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Parents will also be paid at their full rate for holidays on returning from parental leave, removing a fish-hook which currently leaves them out of pocket.
The changes were recommended by a panel of union, business and government voices tasked with resolving the country's long-running payroll mess.
In a statement, Workplace Relations Minister Michael Wood said he would implement all of the proposals with legislation to be introduced early next year.
"The changes put forward by the Holidays Act Taskforce will make it easier to calculate entitlements and pay, giving employees and employers certainty and transparency.
"Business and union representatives reached consensus on these changes, and we are delivering on our election commitment to implement them."
The government set up the taskforce in 2018 after repeated examples of staff being underpaid due to mistakes calculating holiday pay.
The committee reported in October 2019, but the Government has only just published the recommendations, along with its response.
The taskforce recommended a new calculation for how much staff should be paid while on annual leave.
In future, workers will be entitled to whichever sum is greater: the usual pay had they been at work, or an averaged amount calculated over either the last 13 or 52 weeks.
That will also apply for people who've returned from parental leave. Currently, new parents can receive close to nothing in holiday pay on returning to work, as the payment is calculated on the previous twelve months.
In his report, taskforce chair Gordon Anderson said the changes would provide more certainty for both employers and employees.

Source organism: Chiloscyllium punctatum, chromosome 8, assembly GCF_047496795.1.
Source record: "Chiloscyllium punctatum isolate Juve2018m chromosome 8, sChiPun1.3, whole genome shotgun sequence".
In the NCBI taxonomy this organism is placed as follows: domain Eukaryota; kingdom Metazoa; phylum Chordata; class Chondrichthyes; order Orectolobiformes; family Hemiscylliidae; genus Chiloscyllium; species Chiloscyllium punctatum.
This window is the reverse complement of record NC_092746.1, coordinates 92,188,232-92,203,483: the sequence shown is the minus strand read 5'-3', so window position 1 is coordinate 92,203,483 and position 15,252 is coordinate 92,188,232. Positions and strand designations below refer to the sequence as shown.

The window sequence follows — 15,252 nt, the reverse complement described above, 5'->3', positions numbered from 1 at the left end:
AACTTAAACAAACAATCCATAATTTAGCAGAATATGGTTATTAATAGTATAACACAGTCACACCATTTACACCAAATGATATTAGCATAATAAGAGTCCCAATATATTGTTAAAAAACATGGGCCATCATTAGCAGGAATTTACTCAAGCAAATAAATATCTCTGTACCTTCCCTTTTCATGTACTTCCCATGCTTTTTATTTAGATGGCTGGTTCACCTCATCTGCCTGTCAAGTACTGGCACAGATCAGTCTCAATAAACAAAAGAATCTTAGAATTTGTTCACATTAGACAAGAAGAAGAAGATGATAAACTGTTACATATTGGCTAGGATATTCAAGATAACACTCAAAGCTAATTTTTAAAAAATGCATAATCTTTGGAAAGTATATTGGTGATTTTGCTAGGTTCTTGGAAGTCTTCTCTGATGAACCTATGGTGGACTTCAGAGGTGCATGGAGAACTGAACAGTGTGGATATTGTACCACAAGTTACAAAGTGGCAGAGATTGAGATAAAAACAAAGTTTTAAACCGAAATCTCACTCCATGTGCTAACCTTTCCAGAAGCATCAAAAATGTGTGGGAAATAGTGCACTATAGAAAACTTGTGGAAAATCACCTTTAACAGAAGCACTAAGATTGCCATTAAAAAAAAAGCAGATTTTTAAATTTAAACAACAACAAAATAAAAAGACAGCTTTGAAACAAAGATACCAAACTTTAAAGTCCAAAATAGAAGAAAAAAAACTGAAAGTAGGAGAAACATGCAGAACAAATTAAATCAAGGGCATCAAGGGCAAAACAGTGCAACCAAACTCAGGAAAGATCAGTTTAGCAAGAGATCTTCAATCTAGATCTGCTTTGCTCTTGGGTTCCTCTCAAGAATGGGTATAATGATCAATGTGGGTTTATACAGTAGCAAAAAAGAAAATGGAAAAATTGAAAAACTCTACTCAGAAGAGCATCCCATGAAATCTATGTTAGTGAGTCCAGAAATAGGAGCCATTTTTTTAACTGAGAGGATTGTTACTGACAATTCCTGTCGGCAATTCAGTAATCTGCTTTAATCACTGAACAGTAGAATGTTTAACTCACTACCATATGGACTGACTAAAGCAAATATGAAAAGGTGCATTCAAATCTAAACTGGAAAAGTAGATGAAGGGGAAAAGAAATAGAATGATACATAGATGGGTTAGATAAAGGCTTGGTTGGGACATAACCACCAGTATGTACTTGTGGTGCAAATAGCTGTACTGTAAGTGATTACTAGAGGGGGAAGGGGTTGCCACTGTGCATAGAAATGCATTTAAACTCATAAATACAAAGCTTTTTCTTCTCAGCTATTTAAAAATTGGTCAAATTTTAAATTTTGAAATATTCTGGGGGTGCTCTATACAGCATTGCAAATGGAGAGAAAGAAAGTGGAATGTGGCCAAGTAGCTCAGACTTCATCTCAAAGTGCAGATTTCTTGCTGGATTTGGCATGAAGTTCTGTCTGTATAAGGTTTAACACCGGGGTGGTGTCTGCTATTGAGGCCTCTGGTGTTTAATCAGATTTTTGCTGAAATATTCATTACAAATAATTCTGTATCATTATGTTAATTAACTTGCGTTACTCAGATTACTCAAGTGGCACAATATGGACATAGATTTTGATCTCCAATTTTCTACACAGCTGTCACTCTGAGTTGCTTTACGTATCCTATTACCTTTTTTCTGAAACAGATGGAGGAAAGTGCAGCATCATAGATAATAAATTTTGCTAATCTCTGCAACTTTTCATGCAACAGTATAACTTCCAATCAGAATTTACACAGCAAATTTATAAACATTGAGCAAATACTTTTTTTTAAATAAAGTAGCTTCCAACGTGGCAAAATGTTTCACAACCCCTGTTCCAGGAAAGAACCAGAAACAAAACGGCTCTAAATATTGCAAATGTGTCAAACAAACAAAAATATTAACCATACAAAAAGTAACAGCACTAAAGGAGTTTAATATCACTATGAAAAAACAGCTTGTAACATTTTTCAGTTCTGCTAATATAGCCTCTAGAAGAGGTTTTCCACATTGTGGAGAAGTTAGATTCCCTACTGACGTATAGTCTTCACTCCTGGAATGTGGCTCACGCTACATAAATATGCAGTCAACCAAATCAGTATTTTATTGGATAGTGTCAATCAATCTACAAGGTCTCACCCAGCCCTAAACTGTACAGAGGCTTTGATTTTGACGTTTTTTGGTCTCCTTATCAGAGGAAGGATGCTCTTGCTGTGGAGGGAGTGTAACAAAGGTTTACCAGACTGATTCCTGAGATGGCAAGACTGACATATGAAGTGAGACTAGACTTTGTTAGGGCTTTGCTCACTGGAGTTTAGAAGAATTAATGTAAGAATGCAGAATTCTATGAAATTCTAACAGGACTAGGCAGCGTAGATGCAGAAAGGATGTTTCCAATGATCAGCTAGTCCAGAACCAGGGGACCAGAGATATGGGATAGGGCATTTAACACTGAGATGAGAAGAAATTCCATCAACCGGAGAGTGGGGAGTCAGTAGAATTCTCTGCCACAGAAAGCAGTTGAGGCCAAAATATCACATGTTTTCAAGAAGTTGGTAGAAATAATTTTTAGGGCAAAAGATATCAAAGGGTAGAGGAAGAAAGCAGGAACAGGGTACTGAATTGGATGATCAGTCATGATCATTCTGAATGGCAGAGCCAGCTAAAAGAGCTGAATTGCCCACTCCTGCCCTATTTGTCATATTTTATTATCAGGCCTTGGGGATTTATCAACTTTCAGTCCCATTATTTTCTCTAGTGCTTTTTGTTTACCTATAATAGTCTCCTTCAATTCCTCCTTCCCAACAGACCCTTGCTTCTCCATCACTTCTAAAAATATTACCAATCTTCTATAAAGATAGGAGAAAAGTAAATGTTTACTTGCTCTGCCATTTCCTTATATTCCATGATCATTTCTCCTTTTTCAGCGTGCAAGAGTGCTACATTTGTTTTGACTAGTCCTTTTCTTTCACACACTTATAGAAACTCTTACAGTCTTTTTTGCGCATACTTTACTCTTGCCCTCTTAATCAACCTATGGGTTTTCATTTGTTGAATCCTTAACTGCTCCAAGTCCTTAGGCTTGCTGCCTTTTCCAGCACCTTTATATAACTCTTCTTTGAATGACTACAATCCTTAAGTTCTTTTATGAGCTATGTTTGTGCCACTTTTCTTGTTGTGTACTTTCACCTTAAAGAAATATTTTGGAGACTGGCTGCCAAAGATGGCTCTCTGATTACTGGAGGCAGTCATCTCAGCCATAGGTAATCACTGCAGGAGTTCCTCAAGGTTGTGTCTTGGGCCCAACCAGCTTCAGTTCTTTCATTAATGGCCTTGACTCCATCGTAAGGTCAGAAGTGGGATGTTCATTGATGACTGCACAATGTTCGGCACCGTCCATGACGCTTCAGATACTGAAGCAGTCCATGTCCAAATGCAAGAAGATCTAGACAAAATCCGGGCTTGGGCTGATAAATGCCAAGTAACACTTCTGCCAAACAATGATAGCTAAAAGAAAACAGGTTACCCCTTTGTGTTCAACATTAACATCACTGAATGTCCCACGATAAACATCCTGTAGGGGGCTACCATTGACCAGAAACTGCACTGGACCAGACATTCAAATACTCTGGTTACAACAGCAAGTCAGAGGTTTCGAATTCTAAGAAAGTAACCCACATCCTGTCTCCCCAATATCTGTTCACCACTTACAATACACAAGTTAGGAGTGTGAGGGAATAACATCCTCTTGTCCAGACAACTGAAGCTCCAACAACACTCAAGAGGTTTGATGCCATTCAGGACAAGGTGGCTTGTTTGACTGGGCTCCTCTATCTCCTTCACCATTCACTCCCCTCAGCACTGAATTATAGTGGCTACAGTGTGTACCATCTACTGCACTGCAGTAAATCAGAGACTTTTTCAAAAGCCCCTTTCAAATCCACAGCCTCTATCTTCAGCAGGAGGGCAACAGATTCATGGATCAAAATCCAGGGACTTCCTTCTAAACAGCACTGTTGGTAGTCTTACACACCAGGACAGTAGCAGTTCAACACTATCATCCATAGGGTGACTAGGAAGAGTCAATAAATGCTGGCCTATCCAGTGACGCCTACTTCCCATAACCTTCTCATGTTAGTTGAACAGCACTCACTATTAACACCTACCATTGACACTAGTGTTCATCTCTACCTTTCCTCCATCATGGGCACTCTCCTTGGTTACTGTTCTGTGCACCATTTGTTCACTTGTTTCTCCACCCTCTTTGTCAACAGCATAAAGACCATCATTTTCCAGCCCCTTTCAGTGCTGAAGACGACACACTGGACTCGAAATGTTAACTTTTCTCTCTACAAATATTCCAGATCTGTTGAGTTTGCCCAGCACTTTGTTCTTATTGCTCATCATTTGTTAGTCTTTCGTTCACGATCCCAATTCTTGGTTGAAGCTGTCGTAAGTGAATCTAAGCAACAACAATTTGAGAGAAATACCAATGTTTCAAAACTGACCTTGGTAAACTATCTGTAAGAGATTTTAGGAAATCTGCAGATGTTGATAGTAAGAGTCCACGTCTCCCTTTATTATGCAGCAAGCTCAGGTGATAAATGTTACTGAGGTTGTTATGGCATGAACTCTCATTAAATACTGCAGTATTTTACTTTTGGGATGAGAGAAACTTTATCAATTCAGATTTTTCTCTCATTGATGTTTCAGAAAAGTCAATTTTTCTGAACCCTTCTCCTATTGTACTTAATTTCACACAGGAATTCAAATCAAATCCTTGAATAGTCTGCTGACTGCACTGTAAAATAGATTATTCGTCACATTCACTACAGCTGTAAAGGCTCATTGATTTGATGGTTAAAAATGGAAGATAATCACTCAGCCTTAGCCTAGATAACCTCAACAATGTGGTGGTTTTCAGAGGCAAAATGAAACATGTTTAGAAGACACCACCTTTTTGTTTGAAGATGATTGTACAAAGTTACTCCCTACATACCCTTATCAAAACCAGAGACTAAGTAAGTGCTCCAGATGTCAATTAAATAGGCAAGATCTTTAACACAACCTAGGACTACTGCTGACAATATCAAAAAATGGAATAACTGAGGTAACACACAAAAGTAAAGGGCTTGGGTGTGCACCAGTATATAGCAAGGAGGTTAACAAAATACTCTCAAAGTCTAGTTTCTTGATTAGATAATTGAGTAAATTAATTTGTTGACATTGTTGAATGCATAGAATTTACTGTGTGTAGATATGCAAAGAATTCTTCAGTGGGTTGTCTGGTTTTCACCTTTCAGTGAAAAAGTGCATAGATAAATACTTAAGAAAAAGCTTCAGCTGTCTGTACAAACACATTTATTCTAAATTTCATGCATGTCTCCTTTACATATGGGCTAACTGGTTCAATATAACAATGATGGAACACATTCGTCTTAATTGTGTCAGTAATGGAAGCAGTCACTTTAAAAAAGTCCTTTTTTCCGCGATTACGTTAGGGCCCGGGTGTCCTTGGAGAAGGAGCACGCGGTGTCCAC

"The proposals in this report will ensure that Government, unions, employers and, most importantly, employees, can have confidence that in the millions of instances each year when an employee requests and is granted leave by their employer, their leave balance and payment for that leave can and will be correctly calculated."
The recommendations will also see workers eligible for more leave from as early as day one on the job, axing the six month waiting period.
For example, workers will be eligible for one day's sick leave from their first day of employment, with an additional day per month until the full five days is reached.
Bereavement leave and family violence leave will also be available from day one.
Staff will also be allowed to access bereavement leave under more circumstances, such as the deaths of aunts, uncles, nieces, nephews, and those in cultural family groups, such as whāngai relationships.
Employers will also be required to issue payslips so staff know what their used and remaining leave entitlements are.
"Officials have begun further detailed policy design work on these changes, and will involve a range of payroll experts to make sure we get it right," Wood said.
"I expect to introduce legislation in early 2022 and give businesses plenty of time to prepare for the changes."